This suggests that these measures were taken for reasons other than simply to prevent lawsuits. A low yield test or procedure is not necessarily a no yield intervention. These are done because there is a real chance, even if at low odds, that the intervention may benefit the patient.
This study leads us to conclude that the concept that there is excessive resource-intensive care provided strictly as defensive medicine should be abandoned and replaced with patient-centered outcomes research to better determine what is of value in health care (PCORI in ACA is such an attempt).
We should no longer allow ourselves to be distracted by false promises of health care savings through flawed concepts such as defensive medicine. We know what will greatly reduce wasteful spending, and that is a single payer national health program. We must not be distracted from trying to achieve that goal.
This entry is from Dr. McCanne's Quote of the Day, a daily health policy update on the single-payer health care reform movement. The QotD is archived on PNHP's website.
Implementation of the Affordable Care Act: Cross-Cutting Issues: Six-State Case Study on Network Adequacy
By Sabrina Corlette, Kevin Lucia, and Sandy Ahn
Urban Institute, September 2014
During the transition to new health plans and new marketplaces under the Affordable Care Act (ACA), many insurers revamped their approach to network design, and many now offer narrower provider networks than they have in the past. In this study for the Robert Wood Johnson Foundation’s project to monitor ACA implementation, researchers assessed network changes and efforts at regulatory oversight in six states: Colorado, Maryland, New York, Oregon, Rhode Island, and Virginia. Researchers found that insurers made significant
changes to the provider networks of their individual market plans, both inside and outside the marketplaces, and that insurers took varying approaches to network design. Across all six states, insurers and state officials alike reported consumer and provider confusion about which plan networks included which providers, but most have received few consumer complaints about their ability to obtain in-network services. While three of the six states have taken action to improve provider directories, it appears unlikely that state legislatures, officials and regulators will dramatically change network adequacy standards, at least in the short-term.
Insurers have used—and are likely to continue to use— network design to curb costs and offer customers a more affordable premium. This was a clear trend in the individual market as insurers approached the 2014 plan year, and some of our informants believe it will soon extend to the group market as employers look for ways to reduce premiums. However, despite concerns among some regulators, consumer advocates, and providers that overly narrow networks could harm quality of care and place consumers at significant financial risk, most of our study states are not planning to significantly change their oversight of plan networks. Though consumers reported problems with inaccurate provider directories and a lack of consumer-friendly, comparable information about the scope of plan networks, only half of our study states report requiring insurers to improve the information made available to consumers. At the same time, state officials and insurers also reported that consumers were generally not complaining about difficulty obtaining needed care from providers. Consequently, most state legislatures, officials and regulators are unlikely to change network adequacy standards, at least in the short-term.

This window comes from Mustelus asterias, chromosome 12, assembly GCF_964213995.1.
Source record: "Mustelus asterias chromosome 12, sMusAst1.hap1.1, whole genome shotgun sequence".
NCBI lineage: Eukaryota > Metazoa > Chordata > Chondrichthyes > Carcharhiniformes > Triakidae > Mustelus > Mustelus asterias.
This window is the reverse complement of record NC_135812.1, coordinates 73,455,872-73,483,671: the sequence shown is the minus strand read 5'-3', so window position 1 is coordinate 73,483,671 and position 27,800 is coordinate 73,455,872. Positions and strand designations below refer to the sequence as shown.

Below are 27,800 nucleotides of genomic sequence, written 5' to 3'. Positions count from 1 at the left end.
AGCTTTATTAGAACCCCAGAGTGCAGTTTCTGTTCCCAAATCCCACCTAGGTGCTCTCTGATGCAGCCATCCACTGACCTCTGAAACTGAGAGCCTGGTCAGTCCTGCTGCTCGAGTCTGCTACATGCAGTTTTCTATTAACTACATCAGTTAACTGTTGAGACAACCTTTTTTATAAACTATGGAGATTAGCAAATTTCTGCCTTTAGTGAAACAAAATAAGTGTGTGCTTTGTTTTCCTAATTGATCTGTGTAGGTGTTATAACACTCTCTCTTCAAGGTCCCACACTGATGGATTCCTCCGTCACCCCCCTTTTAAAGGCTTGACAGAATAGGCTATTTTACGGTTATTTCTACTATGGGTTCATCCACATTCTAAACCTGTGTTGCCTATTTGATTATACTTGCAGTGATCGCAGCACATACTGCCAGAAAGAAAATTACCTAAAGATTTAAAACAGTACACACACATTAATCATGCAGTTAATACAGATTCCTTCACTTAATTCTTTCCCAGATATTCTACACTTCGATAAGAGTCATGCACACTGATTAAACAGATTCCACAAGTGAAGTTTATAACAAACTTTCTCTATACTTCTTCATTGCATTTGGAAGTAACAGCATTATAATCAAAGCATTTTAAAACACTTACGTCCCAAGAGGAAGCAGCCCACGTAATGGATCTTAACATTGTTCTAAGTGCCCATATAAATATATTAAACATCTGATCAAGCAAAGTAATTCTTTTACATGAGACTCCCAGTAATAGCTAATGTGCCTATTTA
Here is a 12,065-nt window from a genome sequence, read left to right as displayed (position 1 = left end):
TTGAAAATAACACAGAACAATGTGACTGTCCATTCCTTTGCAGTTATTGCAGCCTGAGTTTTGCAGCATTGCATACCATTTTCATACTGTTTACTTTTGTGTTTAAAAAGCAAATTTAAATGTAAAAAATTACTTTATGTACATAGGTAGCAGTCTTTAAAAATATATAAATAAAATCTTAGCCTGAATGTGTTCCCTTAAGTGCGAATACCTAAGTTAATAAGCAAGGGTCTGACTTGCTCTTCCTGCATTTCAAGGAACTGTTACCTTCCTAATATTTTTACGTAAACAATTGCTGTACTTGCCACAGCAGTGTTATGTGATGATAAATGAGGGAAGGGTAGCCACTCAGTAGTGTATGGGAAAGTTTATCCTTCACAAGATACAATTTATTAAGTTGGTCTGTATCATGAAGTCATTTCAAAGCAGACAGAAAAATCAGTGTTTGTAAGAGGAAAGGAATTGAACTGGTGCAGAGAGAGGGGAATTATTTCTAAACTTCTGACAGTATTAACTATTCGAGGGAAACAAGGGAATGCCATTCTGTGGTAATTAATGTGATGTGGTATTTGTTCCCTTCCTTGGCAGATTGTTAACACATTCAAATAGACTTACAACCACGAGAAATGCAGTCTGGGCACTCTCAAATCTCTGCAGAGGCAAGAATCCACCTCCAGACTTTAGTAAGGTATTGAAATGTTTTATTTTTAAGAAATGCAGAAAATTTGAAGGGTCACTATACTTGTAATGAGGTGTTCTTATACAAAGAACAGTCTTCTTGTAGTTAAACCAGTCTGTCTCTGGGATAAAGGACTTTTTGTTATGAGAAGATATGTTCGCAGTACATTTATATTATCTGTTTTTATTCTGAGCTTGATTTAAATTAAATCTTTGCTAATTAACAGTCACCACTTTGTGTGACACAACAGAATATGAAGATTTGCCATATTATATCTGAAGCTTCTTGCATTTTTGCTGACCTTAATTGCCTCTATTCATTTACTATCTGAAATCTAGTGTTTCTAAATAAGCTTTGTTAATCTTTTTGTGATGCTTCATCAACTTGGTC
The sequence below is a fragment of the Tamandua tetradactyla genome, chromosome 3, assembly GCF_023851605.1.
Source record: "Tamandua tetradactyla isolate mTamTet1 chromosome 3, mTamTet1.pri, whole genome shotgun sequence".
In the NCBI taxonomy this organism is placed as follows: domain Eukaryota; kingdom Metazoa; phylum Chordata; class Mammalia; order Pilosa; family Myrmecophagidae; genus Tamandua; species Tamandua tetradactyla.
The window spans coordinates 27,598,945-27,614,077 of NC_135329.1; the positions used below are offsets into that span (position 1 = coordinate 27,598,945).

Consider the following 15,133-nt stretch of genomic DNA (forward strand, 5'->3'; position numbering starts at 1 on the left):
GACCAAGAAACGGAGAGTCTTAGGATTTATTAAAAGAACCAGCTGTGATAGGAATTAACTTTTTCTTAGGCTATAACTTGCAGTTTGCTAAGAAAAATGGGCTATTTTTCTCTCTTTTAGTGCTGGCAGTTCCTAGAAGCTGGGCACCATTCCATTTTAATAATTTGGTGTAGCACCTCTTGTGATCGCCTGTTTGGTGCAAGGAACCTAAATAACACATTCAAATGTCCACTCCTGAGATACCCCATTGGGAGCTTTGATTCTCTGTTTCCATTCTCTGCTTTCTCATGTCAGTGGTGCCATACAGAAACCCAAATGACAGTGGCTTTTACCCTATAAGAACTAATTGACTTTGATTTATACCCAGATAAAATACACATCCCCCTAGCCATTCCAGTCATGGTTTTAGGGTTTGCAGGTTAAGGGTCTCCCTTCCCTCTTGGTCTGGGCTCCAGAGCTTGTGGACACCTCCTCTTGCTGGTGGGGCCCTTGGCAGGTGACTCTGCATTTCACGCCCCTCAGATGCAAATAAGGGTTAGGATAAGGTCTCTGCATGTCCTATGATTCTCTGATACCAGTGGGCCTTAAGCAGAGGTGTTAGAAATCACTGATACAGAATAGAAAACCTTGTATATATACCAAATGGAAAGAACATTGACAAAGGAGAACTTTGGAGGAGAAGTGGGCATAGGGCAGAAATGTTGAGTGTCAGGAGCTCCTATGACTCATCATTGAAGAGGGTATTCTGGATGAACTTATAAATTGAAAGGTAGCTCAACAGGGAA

Private insurers use narrow networks of physicians and hospitals so that they can negotiate more favorable provider rates which then supposedly allows them to keep their insurance premiums more competitive. The trade-off is that patients lose their choice of providers and increase the risk that they will suffer severe financial penalties because of unavoidable circumstances wherein care is obtained out of network, or worse, care is not received at all because of impaired access.
The use of narrow networks will cause harm to many patients. Yet, according to this report, for the present, “most state legislatures, officials and regulators are unlikely to change network adequacy standards.” Also, although provider directories are notoriously inaccurate, “only half of our study states report requiring insurers to improve the information made available to consumers.”